Ah, so true of so many things. Which is why the true value of stats like these is to make you think about your efforts and how they’re going.

  • Those stats are much lower I’m sure than a lot of folks would have anticipated. As mentioned it is also important to look at how the traffic from social media is engaging a website. The numbers might be lower than other sources but their might be a higher conversion rate. Referral sources and social media traffic are trackable by setting up goals and funnels with Google Analytics, then creating a custom report with the goal conversion in the dimension tab, and sources in the metric tab. This has been helpful in seeing exactly what sales, email sign ups, and other conversions have come from social media.

  • I’d like to know what variables these people used to measure these results. I’m not saying that they are wrong, but it seems very difficult to me, almost impossible, to come up with accurate figures.

  • In reading the report you referenced(c.2010) it said “Some companies are spending millions in advertising their social media presence and staffing a team to oversee it, only to discover that social media is influencing 1% of all purchases.” So shouldn’t your headline read “Company X discovers that SM only influences 1% of THEIR customers”. Its disappointing to see MP use such a shameless tactic to attract visitors.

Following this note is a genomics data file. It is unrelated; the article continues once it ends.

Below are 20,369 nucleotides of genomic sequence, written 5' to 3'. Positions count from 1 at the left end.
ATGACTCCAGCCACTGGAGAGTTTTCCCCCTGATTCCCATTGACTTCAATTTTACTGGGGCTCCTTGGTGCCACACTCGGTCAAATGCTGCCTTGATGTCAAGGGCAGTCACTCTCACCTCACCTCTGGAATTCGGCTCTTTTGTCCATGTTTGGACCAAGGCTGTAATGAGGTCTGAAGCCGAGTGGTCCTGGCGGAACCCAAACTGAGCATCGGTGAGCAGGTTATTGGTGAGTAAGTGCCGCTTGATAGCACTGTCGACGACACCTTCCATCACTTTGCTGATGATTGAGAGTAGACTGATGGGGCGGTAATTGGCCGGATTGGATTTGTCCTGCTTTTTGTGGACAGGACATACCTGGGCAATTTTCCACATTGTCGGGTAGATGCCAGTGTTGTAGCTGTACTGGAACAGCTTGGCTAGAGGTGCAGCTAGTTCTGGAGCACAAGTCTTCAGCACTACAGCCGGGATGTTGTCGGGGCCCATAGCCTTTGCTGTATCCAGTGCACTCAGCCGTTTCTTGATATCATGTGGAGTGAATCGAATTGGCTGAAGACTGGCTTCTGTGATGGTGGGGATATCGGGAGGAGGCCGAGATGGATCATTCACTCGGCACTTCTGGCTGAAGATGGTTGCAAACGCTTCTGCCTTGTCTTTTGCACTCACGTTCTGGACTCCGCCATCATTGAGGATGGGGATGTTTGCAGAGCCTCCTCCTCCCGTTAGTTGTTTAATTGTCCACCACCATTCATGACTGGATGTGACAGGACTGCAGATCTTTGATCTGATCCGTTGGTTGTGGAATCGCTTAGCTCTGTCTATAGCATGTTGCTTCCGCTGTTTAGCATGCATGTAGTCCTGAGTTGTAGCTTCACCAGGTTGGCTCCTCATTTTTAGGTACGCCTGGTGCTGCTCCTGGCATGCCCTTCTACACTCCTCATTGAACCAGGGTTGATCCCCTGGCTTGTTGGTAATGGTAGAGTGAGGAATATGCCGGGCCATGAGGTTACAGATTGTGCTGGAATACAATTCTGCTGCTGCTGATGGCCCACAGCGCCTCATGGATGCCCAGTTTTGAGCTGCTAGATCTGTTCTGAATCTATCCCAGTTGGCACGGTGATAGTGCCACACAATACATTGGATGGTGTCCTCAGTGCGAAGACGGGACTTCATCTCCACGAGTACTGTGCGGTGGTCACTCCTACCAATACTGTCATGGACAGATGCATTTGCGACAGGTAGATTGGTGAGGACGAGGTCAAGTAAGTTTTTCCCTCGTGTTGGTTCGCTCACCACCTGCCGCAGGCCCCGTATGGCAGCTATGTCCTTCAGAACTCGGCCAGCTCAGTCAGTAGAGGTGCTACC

• Shameless tactic? Where does the sentence you pulled from the report imply that only one company is the subject of that stat? This isn’t shameless, it’s just accurate.

      • Um . . . its the only reference to 1% in the whole report.

        “Preliminary research done using this model is showing us that the right amount of investment in social media varies vastly from company to company. Some companies are spending millions in advertising their social media presence and staffing a team to oversee it, only to discover that social media is influencing 1% of all purchases. Meanwhile, promotional emails have been neglected in favor of social media, and emails were influencing 32% of purchases. Other companies are seeing social media as a primary influencer of 5-6% of all revenue with a relatively modest investment.”

        Sorry but the headline is total spin. IMO.

        • Fortunately we are all entitled to opinions so you can certainly have yours. Thanks for stopping in and adding to the conversation.

    • Carla G

      I don’t agree at all, anyone read the Social Media Marketing Industry report? May have fresher data…